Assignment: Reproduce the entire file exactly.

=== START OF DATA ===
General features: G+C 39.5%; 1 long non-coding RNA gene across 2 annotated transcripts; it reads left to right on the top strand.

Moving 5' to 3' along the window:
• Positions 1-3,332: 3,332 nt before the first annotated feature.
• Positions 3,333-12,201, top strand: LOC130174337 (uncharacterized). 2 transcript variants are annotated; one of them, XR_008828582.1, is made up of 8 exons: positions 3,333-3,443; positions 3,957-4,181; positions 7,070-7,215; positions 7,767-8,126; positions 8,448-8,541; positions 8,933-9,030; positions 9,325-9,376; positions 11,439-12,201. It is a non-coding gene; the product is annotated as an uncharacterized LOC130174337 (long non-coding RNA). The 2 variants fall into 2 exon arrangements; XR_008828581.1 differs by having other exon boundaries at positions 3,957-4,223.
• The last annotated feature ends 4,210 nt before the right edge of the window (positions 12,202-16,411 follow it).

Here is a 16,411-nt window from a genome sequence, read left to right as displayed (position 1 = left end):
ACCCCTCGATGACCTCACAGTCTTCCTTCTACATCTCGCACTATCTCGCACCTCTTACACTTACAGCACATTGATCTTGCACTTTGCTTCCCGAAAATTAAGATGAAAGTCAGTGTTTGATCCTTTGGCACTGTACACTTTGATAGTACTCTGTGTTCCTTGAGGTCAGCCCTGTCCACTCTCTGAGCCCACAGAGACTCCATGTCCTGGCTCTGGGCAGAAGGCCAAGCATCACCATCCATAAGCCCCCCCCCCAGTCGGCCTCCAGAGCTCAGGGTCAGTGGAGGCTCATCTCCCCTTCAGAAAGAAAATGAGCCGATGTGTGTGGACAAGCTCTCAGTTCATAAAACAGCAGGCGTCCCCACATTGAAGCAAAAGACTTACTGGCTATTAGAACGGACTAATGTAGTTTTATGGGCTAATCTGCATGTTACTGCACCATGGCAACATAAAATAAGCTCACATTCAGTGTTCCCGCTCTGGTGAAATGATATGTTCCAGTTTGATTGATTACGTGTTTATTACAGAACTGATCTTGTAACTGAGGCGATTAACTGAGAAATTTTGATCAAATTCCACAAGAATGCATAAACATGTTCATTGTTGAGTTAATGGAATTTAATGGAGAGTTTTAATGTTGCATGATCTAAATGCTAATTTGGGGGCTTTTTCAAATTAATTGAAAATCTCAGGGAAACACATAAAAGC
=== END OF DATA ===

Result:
General features: G+C 39.5%; 1 long non-coding RNA gene across 2 annotated transcripts; it reads left to right on the top strand.

Moving 5' to 3' along the window:
• Positions 1-3,332: 3,332 nt before the first annotated feature.
• Positions 3,333-12,201, top strand: LOC130174337 (uncharacterized). 2 transcript variants are annotated; one of them, XR_008828582.1, is made up of 8 exons: positions 3,333-3,443; positions 3,957-4,181; positions 7,070-7,215; positions 7,767-8,126; positions 8,448-8,541; positions 8,933-9,030; positions 9,325-9,376; positions 11,439-12,201. It is a non-coding gene; the product is annotated as an uncharacterized LOC130174337 (long non-coding RNA). The 2 variants fall into 2 exon arrangements; XR_008828581.1 differs by having other exon boundaries at positions 3,957-4,223.
• The last annotated feature ends 4,210 nt before the right edge of the window (positions 12,202-16,411 follow it).

Here is a 16,411-nt window from a genome sequence, read left to right as displayed (position 1 = left end):
ACCCCTCGATGACCTCACAGTCTTCCTTCTACATCTCGCACTATCTCGCACCTCTTACACTTACAGCACATTGATCTTGCACTTTGCTTCCCGAAAATTAAGATGAAAGTCAGTGTTTGATCCTTTGGCACTGTACACTTTGATAGTACTCTGTGTTCCTTGAGGTCAGCCCTGTCCACTCTCTGAGCCCACAGAGACTCCATGTCCTGGCTCTGGGCAGAAGGCCAAGCATCACCATCCATAAGCCCCCCCCCCAGTCGGCCTCCAGAGCTCAGGGTCAGTGGAGGCTCATCTCCCCTTCAGAAAGAAAATGAGCCGATGTGTGTGGACAAGCTCTCAGTTCATAAAACAGCAGGCGTCCCCACATTGAAGCAAAAGACTTACTGGCTATTAGAACGGACTAATGTAGTTTTATGGGCTAATCTGCATGTTACTGCACCATGGCAACATAAAATAAGCTCACATTCAGTGTTCCCGCTCTGGTGAAATGATATGTTCCAGTTTGATTGATTACGTGTTTATTACAGAACTGATCTTGTAACTGAGGCGATTAACTGAGAAATTTTGATCAAATTCCACAAGAATGCATAAACATGTTCATTGTTGAGTTAATGGAATTTAATGGAGAGTTTTAATGTTGCATGATCTAAATGCTAATTTGGGGGCTTTTTCAAATTAATTGAAAATCTCAGGGAAACACATAAAAGC